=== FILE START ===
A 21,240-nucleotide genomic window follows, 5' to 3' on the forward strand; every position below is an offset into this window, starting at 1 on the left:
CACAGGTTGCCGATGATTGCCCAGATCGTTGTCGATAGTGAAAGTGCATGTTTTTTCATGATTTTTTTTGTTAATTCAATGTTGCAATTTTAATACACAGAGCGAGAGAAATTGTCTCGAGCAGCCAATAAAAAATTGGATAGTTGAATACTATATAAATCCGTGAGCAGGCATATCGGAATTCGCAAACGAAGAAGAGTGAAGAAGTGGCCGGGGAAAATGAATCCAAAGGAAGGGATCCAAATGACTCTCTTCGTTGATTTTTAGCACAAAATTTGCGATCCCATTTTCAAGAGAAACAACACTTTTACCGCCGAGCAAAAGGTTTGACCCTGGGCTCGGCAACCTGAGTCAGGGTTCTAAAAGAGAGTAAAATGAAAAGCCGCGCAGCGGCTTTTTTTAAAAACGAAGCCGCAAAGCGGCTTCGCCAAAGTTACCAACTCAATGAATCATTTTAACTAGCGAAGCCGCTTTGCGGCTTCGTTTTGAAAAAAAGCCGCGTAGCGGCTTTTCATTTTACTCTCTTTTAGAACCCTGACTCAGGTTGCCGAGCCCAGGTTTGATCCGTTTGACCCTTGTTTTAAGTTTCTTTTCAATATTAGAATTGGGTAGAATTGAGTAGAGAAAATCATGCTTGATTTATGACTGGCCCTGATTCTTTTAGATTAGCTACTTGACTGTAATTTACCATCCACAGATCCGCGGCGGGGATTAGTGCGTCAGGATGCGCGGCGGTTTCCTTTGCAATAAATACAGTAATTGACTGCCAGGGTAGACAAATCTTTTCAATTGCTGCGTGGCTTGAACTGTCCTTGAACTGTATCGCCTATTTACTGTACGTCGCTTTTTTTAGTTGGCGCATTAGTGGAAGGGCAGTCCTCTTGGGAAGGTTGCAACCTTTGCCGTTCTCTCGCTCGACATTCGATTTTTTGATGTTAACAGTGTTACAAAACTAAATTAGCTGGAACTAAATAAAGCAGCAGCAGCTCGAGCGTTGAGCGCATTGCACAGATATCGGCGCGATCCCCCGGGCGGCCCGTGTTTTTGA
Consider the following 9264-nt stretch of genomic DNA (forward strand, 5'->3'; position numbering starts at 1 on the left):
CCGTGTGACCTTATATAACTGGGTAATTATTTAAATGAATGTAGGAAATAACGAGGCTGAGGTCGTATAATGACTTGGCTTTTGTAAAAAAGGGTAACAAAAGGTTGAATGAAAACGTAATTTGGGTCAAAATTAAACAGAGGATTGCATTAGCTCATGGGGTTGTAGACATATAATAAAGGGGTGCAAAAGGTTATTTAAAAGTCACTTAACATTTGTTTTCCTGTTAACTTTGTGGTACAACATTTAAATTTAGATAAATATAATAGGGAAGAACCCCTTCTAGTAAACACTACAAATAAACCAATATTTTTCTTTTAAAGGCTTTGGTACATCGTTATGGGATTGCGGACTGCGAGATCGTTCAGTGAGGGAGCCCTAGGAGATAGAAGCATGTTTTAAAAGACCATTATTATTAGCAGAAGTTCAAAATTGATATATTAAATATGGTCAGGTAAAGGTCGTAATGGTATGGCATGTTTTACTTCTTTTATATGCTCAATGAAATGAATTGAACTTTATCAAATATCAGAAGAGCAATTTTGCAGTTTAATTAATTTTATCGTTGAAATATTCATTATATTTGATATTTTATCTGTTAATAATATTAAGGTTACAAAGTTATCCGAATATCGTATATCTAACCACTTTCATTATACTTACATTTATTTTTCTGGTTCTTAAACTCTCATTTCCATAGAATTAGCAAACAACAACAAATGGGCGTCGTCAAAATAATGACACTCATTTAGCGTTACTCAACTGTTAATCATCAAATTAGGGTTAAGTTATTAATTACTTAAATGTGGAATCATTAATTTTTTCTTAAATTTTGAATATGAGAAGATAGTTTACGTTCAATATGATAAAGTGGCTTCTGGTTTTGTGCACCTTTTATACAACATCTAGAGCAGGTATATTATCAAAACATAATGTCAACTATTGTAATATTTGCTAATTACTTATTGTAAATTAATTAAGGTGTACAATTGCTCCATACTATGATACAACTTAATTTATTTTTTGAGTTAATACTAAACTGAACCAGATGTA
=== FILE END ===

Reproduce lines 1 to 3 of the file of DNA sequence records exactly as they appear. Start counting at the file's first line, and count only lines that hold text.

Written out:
A 21,240-nucleotide genomic window follows, 5' to 3' on the forward strand; every position below is an offset into this window, starting at 1 on the left:
CACAGGTTGCCGATGATTGCCCAGATCGTTGTCGATAGTGAAAGTGCATGTTTTTTCATGATTTTTTTTGTTAATTCAATGTTGCAATTTTAATACACAGAGCGAGAGAAATTGTCTCGAGCAGCCAATAAAAAATTGGATAGTTGAATACTATATAAATCCGTGAGCAGGCATATCGGAATTCGCAAACGAAGAAGAGTGAAGAAGTGGCCGGGGAAAATGAATCCAAAGGAAGGGATCCAAATGACTCTCTTCGTTGATTTTTAGCACAAAATTTGCGATCCCATTTTCAAGAGAAACAACACTTTTACCGCCGAGCAAAAGGTTTGACCCTGGGCTCGGCAACCTGAGTCAGGGTTCTAAAAGAGAGTAAAATGAAAAGCCGCGCAGCGGCTTTTTTTAAAAACGAAGCCGCAAAGCGGCTTCGCCAAAGTTACCAACTCAATGAATCATTTTAACTAGCGAAGCCGCTTTGCGGCTTCGTTTTGAAAAAAAGCCGCGTAGCGGCTTTTCATTTTACTCTCTTTTAGAACCCTGACTCAGGTTGCCGAGCCCAGGTTTGATCCGTTTGACCCTTGTTTTAAGTTTCTTTTCAATATTAGAATTGGGTAGAATTGAGTAGAGAAAATCATGCTTGATTTATGACTGGCCCTGATTCTTTTAGATTAGCTACTTGACTGTAATTTACCATCCACAGATCCGCGGCGGGGATTAGTGCGTCAGGATGCGCGGCGGTTTCCTTTGCAATAAATACAGTAATTGACTGCCAGGGTAGACAAATCTTTTCAATTGCTGCGTGGCTTGAACTGTCCTTGAACTGTATCGCCTATTTACTGTACGTCGCTTTTTTTAGTTGGCGCATTAGTGGAAGGGCAGTCCTCTTGGGAAGGTTGCAACCTTTGCCGTTCTCTCGCTCGACATTCGATTTTTTGATGTTAACAGTGTTACAAAACTAAATTAGCTGGAACTAAATAAAGCAGCAGCAGCTCGAGCGTTGAGCGCATTGCACAGATATCGGCGCGATCCCCCGGGCGGCCCGTGTTTTTGA
Consider the following 9264-nt stretch of genomic DNA (forward strand, 5'->3'; position numbering starts at 1 on the left):